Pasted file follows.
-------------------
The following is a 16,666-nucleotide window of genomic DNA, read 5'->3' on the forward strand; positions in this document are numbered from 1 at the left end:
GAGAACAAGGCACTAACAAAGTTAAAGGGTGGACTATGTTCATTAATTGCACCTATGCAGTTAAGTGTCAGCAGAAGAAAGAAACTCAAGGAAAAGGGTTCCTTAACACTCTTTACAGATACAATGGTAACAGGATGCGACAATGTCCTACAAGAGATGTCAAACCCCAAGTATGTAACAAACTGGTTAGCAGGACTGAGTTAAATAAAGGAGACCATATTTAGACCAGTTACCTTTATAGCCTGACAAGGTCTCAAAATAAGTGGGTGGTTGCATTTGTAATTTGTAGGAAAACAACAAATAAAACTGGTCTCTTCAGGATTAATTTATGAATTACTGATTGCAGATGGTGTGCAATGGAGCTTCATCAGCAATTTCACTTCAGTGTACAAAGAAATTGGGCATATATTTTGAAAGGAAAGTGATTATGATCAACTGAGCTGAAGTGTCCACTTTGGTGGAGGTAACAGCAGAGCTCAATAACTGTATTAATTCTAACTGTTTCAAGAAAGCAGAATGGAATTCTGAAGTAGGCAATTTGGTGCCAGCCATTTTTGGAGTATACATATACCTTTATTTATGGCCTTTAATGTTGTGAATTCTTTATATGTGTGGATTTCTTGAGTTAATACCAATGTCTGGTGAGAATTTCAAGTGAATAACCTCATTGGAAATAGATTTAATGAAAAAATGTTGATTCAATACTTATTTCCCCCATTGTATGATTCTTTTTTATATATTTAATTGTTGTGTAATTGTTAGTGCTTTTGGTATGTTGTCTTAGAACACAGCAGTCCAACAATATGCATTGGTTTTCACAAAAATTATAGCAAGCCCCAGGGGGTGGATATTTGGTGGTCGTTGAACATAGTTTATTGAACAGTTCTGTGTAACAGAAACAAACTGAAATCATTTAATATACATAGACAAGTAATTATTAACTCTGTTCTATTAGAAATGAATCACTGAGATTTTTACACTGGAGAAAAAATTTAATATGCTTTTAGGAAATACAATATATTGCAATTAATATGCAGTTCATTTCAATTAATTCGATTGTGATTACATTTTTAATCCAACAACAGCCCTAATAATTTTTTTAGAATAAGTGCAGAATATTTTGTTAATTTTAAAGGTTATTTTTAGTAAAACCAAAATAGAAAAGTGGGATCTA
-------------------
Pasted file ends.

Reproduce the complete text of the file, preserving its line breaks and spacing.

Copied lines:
The following is a 16,666-nucleotide window of genomic DNA, read 5'->3' on the forward strand; positions in this document are numbered from 1 at the left end:
GAGAACAAGGCACTAACAAAGTTAAAGGGTGGACTATGTTCATTAATTGCACCTATGCAGTTAAGTGTCAGCAGAAGAAAGAAACTCAAGGAAAAGGGTTCCTTAACACTCTTTACAGATACAATGGTAACAGGATGCGACAATGTCCTACAAGAGATGTCAAACCCCAAGTATGTAACAAACTGGTTAGCAGGACTGAGTTAAATAAAGGAGACCATATTTAGACCAGTTACCTTTATAGCCTGACAAGGTCTCAAAATAAGTGGGTGGTTGCATTTGTAATTTGTAGGAAAACAACAAATAAAACTGGTCTCTTCAGGATTAATTTATGAATTACTGATTGCAGATGGTGTGCAATGGAGCTTCATCAGCAATTTCACTTCAGTGTACAAAGAAATTGGGCATATATTTTGAAAGGAAAGTGATTATGATCAACTGAGCTGAAGTGTCCACTTTGGTGGAGGTAACAGCAGAGCTCAATAACTGTATTAATTCTAACTGTTTCAAGAAAGCAGAATGGAATTCTGAAGTAGGCAATTTGGTGCCAGCCATTTTTGGAGTATACATATACCTTTATTTATGGCCTTTAATGTTGTGAATTCTTTATATGTGTGGATTTCTTGAGTTAATACCAATGTCTGGTGAGAATTTCAAGTGAATAACCTCATTGGAAATAGATTTAATGAAAAAATGTTGATTCAATACTTATTTCCCCCATTGTATGATTCTTTTTTATATATTTAATTGTTGTGTAATTGTTAGTGCTTTTGGTATGTTGTCTTAGAACACAGCAGTCCAACAATATGCATTGGTTTTCACAAAAATTATAGCAAGCCCCAGGGGGTGGATATTTGGTGGTCGTTGAACATAGTTTATTGAACAGTTCTGTGTAACAGAAACAAACTGAAATCATTTAATATACATAGACAAGTAATTATTAACTCTGTTCTATTAGAAATGAATCACTGAGATTTTTACACTGGAGAAAAAATTTAATATGCTTTTAGGAAATACAATATATTGCAATTAATATGCAGTTCATTTCAATTAATTCGATTGTGATTACATTTTTAATCCAACAACAGCCCTAATAATTTTTTTAGAATAAGTGCAGAATATTTTGTTAATTTTAAAGGTTATTTTTAGTAAAACCAAAATAGAAAAGTGGGATCTA